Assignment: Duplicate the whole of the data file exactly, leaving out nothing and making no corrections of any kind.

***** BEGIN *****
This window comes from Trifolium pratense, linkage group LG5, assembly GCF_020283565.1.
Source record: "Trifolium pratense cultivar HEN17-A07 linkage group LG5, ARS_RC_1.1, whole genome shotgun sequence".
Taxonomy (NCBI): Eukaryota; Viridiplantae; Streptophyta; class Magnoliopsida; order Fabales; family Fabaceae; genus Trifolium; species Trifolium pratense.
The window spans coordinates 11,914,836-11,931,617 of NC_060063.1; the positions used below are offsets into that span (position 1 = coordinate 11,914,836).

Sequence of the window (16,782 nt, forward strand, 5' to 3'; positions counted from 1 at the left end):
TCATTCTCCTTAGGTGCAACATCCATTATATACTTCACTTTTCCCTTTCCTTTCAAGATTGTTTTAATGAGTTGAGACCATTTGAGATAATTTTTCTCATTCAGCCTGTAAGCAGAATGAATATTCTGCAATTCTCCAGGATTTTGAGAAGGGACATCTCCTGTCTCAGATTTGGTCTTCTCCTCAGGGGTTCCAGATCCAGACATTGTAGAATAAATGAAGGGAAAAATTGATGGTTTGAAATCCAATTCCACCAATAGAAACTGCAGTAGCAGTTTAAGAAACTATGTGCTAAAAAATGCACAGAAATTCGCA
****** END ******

This window comes from Trifolium pratense, linkage group LG5, assembly GCF_020283565.1.
Source record: "Trifolium pratense cultivar HEN17-A07 linkage group LG5, ARS_RC_1.1, whole genome shotgun sequence".
Taxonomy (NCBI): Eukaryota; Viridiplantae; Streptophyta; class Magnoliopsida; order Fabales; family Fabaceae; genus Trifolium; species Trifolium pratense.
The window spans coordinates 11,914,836-11,931,617 of NC_060063.1; the positions used below are offsets into that span (position 1 = coordinate 11,914,836).

Sequence of the window (16,782 nt, forward strand, 5' to 3'; positions counted from 1 at the left end):
TCATTCTCCTTAGGTGCAACATCCATTATATACTTCACTTTTCCCTTTCCTTTCAAGATTGTTTTAATGAGTTGAGACCATTTGAGATAATTTTTCTCATTCAGCCTGTAAGCAGAATGAATATTCTGCAATTCTCCAGGATTTTGAGAAGGGACATCTCCTGTCTCAGATTTGGTCTTCTCCTCAGGGGTTCCAGATCCAGACATTGTAGAATAAATGAAGGGAAAAATTGATGGTTTGAAATCCAATTCCACCAATAGAAACTGCAGTAGCAGTTTAAGAAACTATGTGCTAAAAAATGCACAGAAATTCGCA